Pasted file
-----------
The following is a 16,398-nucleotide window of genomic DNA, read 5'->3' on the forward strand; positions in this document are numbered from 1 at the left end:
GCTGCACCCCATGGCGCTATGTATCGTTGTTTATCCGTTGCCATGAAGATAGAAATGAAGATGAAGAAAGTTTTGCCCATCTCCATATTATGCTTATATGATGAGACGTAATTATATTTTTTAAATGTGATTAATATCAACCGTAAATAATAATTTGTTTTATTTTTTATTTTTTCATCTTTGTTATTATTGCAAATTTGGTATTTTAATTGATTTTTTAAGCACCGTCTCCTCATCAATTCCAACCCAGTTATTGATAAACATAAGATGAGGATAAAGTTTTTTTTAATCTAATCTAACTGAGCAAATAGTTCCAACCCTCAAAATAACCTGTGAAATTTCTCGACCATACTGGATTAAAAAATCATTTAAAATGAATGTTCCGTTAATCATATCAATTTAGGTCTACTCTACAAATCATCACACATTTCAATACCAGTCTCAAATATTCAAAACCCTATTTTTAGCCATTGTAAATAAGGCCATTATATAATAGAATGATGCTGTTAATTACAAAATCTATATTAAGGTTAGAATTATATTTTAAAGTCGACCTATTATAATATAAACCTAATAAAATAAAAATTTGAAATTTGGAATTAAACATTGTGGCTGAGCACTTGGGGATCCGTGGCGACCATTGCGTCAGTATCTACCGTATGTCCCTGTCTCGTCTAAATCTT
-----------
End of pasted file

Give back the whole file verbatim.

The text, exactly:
The following is a 16,398-nucleotide window of genomic DNA, read 5'->3' on the forward strand; positions in this document are numbered from 1 at the left end:
GCTGCACCCCATGGCGCTATGTATCGTTGTTTATCCGTTGCCATGAAGATAGAAATGAAGATGAAGAAAGTTTTGCCCATCTCCATATTATGCTTATATGATGAGACGTAATTATATTTTTTAAATGTGATTAATATCAACCGTAAATAATAATTTGTTTTATTTTTTATTTTTTCATCTTTGTTATTATTGCAAATTTGGTATTTTAATTGATTTTTTAAGCACCGTCTCCTCATCAATTCCAACCCAGTTATTGATAAACATAAGATGAGGATAAAGTTTTTTTTAATCTAATCTAACTGAGCAAATAGTTCCAACCCTCAAAATAACCTGTGAAATTTCTCGACCATACTGGATTAAAAAATCATTTAAAATGAATGTTCCGTTAATCATATCAATTTAGGTCTACTCTACAAATCATCACACATTTCAATACCAGTCTCAAATATTCAAAACCCTATTTTTAGCCATTGTAAATAAGGCCATTATATAATAGAATGATGCTGTTAATTACAAAATCTATATTAAGGTTAGAATTATATTTTAAAGTCGACCTATTATAATATAAACCTAATAAAATAAAAATTTGAAATTTGGAATTAAACATTGTGGCTGAGCACTTGGGGATCCGTGGCGACCATTGCGTCAGTATCTACCGTATGTCCCTGTCTCGTCTAAATCTT